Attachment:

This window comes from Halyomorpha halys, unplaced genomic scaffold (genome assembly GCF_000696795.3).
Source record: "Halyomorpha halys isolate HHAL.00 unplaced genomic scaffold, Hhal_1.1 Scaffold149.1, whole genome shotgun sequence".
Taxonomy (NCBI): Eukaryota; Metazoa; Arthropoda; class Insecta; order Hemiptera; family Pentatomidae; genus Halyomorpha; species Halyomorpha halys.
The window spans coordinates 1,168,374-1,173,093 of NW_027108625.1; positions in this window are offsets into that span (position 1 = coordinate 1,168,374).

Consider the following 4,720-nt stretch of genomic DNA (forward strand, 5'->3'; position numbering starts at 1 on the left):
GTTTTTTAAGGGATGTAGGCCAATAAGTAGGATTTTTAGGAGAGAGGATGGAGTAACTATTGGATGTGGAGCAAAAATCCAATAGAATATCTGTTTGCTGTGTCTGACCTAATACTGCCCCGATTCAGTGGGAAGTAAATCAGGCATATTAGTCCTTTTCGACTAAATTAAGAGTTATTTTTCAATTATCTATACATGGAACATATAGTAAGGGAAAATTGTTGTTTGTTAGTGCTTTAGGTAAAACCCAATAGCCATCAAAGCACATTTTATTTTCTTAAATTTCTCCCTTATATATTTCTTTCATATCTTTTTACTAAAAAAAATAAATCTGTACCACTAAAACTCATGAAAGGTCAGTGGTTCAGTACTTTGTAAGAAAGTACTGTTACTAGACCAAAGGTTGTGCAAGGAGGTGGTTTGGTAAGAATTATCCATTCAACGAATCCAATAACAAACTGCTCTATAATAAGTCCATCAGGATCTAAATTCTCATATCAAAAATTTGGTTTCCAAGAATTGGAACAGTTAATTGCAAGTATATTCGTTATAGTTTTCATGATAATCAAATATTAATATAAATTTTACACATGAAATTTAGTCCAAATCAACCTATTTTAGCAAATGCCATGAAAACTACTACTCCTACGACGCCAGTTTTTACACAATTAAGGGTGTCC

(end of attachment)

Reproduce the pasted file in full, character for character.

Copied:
This window comes from Halyomorpha halys, unplaced genomic scaffold (genome assembly GCF_000696795.3).
Source record: "Halyomorpha halys isolate HHAL.00 unplaced genomic scaffold, Hhal_1.1 Scaffold149.1, whole genome shotgun sequence".
Taxonomy (NCBI): Eukaryota; Metazoa; Arthropoda; class Insecta; order Hemiptera; family Pentatomidae; genus Halyomorpha; species Halyomorpha halys.
The window spans coordinates 1,168,374-1,173,093 of NW_027108625.1; positions in this window are offsets into that span (position 1 = coordinate 1,168,374).

Consider the following 4,720-nt stretch of genomic DNA (forward strand, 5'->3'; position numbering starts at 1 on the left):
GTTTTTTAAGGGATGTAGGCCAATAAGTAGGATTTTTAGGAGAGAGGATGGAGTAACTATTGGATGTGGAGCAAAAATCCAATAGAATATCTGTTTGCTGTGTCTGACCTAATACTGCCCCGATTCAGTGGGAAGTAAATCAGGCATATTAGTCCTTTTCGACTAAATTAAGAGTTATTTTTCAATTATCTATACATGGAACATATAGTAAGGGAAAATTGTTGTTTGTTAGTGCTTTAGGTAAAACCCAATAGCCATCAAAGCACATTTTATTTTCTTAAATTTCTCCCTTATATATTTCTTTCATATCTTTTTACTAAAAAAAATAAATCTGTACCACTAAAACTCATGAAAGGTCAGTGGTTCAGTACTTTGTAAGAAAGTACTGTTACTAGACCAAAGGTTGTGCAAGGAGGTGGTTTGGTAAGAATTATCCATTCAACGAATCCAATAACAAACTGCTCTATAATAAGTCCATCAGGATCTAAATTCTCATATCAAAAATTTGGTTTCCAAGAATTGGAACAGTTAATTGCAAGTATATTCGTTATAGTTTTCATGATAATCAAATATTAATATAAATTTTACACATGAAATTTAGTCCAAATCAACCTATTTTAGCAAATGCCATGAAAACTACTACTCCTACGACGCCAGTTTTTACACAATTAAGGGTGTCC